Half a Life
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Half a Life

3.54 (3,829 ratings by Goodreads)
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Description

In this powerful, unforgettable memoir, acclaimed novelist Darin Strauss examines the far-reaching consequences of the tragic moment that has shadowed his whole life. In his last month of high school, he was behind the wheel of his dad's Oldsmobile, driving with friends, heading off to play mini-golf. Then: a classmate swerved in front of his car. The collision resulted in her death. With piercing insight and stark prose, Darin Strauss leads us on a deeply personal, immediate, and emotional journey--graduating high school, going away to college, starting his writing career, falling in love with his future wife, becoming a father. Along the way, he takes a hard look at loss and guilt, maturity and accountability, hope and, at last, acceptance. The result is a staggering, uplifting tour de force. Look for special features inside, including an interview with Colum McCann. Join the Circle for author chats and more. RandomHouseReadersCircle.comshow more

Product details

  • Paperback | 211 pages
  • 132 x 202 x 18mm | 222.26g
  • Random House USA Inc
  • Random House Inc
  • New York, United States
  • English
  • Reprint
  • 0812982533
  • 9780812982534
  • 170,876

Review quote

"Elegant, painful, stunningly honest . . . huge [and] heartbreaking."--The New York Times Book Review "Darin Strauss has spent a good part of his adult life reliving, regretting and reflecting on a single, split-second incident. Half a Life is a starkly honest account of that fateful moment and his life thereafter . . . penetrating, thought-provoking."--The Washington Post "A book that inspires admiration, sentence by sentence . . . This is a memoir in its finest form, a fully imagined and bittersweet book that transcends a single misstep."--Chicago Tribune "Painfully raw and beautifully written."--Los Angeles Times "A remarkable, beyond-brave memoir."--O: The Oprah Magazine "Lyrical and haunting."--San Francisco Chronicle NAMED ONE OF THE BEST BOOKS OF THE YEAR BY NPR AND THE PLAIN DEALERshow more

About Darin Strauss

Darin Strauss is the bestselling author of three previous books. The recipient of a Guggenheim in fiction writing and numerous other awards, Strauss has seen his work translated into fourteen languages and published in more than twenty countries. He is a Clinical Associate Professor of Writing at New York University, and he lives with his wife and children in Brooklyn.show more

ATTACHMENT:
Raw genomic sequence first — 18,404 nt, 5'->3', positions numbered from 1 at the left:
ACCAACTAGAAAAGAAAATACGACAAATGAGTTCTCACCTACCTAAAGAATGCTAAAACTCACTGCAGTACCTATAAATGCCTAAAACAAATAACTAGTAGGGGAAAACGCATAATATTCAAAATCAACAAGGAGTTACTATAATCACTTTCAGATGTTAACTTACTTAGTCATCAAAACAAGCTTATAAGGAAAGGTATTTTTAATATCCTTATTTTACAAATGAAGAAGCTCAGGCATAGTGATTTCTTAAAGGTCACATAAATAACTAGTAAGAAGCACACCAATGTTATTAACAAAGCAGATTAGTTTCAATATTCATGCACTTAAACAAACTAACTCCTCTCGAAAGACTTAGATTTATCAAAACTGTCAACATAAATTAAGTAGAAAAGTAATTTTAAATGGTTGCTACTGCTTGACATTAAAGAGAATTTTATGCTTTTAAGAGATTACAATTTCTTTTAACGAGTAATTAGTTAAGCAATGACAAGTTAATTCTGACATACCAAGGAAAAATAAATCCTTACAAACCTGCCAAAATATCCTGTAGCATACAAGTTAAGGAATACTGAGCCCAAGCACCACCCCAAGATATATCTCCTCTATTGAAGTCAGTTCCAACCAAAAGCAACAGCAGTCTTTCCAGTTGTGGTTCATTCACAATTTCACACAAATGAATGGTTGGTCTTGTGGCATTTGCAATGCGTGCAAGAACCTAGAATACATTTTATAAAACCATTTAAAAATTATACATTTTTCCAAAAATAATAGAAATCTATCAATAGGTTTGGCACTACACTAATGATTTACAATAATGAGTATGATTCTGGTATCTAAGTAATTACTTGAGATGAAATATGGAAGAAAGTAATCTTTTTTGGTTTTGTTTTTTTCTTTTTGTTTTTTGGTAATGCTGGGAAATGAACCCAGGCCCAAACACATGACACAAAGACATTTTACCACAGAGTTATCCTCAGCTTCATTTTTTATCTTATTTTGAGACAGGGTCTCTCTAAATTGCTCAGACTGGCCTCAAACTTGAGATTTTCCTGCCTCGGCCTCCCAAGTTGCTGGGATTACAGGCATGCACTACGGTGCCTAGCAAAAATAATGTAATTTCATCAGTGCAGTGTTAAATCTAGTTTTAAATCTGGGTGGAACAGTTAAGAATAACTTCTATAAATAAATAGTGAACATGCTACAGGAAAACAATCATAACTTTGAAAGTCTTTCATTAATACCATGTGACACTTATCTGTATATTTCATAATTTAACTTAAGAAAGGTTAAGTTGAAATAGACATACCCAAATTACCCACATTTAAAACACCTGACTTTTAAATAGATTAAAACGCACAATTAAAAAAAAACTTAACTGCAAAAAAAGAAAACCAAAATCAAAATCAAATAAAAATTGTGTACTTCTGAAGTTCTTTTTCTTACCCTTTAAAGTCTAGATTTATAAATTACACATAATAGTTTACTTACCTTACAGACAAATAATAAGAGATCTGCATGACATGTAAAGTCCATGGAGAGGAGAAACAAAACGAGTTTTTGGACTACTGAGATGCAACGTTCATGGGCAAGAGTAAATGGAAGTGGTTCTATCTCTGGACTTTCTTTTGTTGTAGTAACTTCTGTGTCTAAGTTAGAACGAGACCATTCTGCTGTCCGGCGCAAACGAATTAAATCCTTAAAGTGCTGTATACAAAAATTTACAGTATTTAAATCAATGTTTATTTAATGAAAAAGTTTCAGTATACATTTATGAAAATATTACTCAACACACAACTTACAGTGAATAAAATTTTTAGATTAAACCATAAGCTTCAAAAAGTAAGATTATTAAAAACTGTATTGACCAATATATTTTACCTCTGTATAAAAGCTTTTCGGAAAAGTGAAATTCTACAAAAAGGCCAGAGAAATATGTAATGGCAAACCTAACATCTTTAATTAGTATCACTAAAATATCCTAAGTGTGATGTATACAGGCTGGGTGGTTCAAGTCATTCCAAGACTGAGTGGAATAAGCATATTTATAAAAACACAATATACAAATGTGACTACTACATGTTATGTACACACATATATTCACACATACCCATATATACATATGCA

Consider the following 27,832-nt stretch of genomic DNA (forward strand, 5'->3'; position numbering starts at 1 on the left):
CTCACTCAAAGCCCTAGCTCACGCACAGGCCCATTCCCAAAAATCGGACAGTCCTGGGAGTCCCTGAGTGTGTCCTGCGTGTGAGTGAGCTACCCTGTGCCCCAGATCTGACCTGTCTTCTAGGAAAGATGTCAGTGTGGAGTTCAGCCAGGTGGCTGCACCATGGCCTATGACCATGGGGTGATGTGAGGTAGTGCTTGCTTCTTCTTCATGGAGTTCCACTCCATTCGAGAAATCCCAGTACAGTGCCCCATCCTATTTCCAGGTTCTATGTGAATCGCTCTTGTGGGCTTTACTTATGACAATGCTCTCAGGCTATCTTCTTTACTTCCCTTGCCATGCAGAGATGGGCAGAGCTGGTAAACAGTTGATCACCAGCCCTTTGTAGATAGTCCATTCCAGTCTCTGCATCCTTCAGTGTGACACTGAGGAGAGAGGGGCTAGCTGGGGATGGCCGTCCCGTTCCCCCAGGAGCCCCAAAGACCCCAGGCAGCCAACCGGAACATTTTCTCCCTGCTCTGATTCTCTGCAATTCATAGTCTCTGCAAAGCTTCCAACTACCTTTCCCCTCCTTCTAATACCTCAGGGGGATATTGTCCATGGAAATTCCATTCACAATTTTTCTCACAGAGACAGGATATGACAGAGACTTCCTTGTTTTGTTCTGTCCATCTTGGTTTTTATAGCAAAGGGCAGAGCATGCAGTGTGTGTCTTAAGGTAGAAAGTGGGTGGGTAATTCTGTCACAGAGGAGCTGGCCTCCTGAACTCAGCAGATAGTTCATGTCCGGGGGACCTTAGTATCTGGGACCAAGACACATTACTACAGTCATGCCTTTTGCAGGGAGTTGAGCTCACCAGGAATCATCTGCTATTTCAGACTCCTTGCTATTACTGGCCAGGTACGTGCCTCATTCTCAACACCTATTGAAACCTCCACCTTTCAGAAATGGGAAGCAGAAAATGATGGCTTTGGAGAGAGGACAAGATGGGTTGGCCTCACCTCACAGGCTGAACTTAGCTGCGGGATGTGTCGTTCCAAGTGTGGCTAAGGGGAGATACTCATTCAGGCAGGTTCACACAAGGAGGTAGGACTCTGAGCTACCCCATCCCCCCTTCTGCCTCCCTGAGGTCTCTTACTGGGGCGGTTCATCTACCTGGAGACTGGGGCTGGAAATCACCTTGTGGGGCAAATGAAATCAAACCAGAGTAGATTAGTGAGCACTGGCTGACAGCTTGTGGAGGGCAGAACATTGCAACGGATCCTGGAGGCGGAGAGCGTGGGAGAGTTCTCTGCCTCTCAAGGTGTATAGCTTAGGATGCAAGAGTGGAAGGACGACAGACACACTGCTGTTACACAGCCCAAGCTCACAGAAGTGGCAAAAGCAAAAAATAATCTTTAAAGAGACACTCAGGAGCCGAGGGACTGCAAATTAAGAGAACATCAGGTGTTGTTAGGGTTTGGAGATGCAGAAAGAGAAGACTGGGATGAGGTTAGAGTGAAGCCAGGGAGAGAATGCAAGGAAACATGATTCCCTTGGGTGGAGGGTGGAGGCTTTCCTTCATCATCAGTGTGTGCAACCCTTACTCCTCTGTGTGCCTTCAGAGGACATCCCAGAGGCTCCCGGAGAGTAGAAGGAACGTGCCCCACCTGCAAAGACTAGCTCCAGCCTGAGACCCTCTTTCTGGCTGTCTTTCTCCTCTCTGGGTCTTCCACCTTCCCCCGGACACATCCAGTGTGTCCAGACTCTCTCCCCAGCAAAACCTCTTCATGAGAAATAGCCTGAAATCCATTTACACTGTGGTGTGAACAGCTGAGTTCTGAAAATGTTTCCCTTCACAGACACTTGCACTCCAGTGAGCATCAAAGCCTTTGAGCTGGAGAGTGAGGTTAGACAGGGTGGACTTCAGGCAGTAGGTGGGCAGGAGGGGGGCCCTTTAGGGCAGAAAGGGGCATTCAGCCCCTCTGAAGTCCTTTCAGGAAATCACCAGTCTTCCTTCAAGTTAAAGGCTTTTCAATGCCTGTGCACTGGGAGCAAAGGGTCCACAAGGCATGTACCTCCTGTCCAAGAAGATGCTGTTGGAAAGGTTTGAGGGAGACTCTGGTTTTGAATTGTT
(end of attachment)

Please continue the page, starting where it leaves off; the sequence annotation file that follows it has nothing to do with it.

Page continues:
Rating details

3,829 ratings
3.54 out of 5 stars
5 18% (681)
4 35% (1,359)
3 33% (1,258)
2 11% (419)
1 3% (112)

Our customer reviews

In 1988, the author was 18 years old, riding in his car with friends, when a bicyclist turned in front of him. That bicyclist turned out to be Celine Zilke, a 16-year-old schoolmate, who died from her injuries. In this astonishingly frank memoir, Mr. Straus captures, at first in flash bursts of memory (the accident and its immediate aftermath) that bring the reader straight into the shock he experienced, and then in more fleshed-out form, how an accident at such a young age shapes his life and his thoughts about himself - why does it feel wrong to take pleasure in anything? SHOULD he take pleasure in anything? What does it say about him when he actually FORGETS about what happened for a day or two? As he goes on with his life, sometimes he gets hit with tears at random moments - commercials, etc., but mainly, as the years go by and the accident becomes a faded memory, he finds himself scarcely affected by it at all. Then he remembers, and he feels as though he SHOULD feel more .. more guilt, more sadness for a girl he barely knew. I was caught up in this one; it smacks of hard truths. Not a guilt-ridden account, it felt REAL ... the way many of us would feel after an accident that wasn't our own fault. Someone else died, but YOU still lived, and how do you cope with that and have a meaningful life? How do you life a life that makes up for the life you took? Or do you only deserve to live half a life? QUOTES (from an ARC; may be different in final copy): I've come to see our central nervous system as a kind of vintage switchboard, all thick foam wires and old-fashioned plugs. The circuitry isn't properly equipped; after a surplus of emotional information the system overloads, the circuit breaks, the board runs dark. That's what shock is. I didn't understand that everyone's tepid emotions were reasonable. The panicky little drum that kept me going required that this event, this death, be epochal. Of course, it was that: this was an incomprehensibly sad occurrence for our school, our town. But I didn't yet know that there are some truths - that even young people die occasionally; that there's only so much gnashing of teeth and weeping over another person's tragedy - there are some truths that only come to us softened by beautiful stratagems of self-deception. I thought what it might mean not to have a life. (I didn't get very far on that one. What could it mean? It was absence: what was Celine not experiencing, not thinking about, not planning?) I thought I would powerfully if gradually rise above despair. I thought maybe I still didn't feel the right amount of despair. I thought how do you calculate a sum like that? BOOK RATING: 4 out of 5 starsshow more
by Julie Smith
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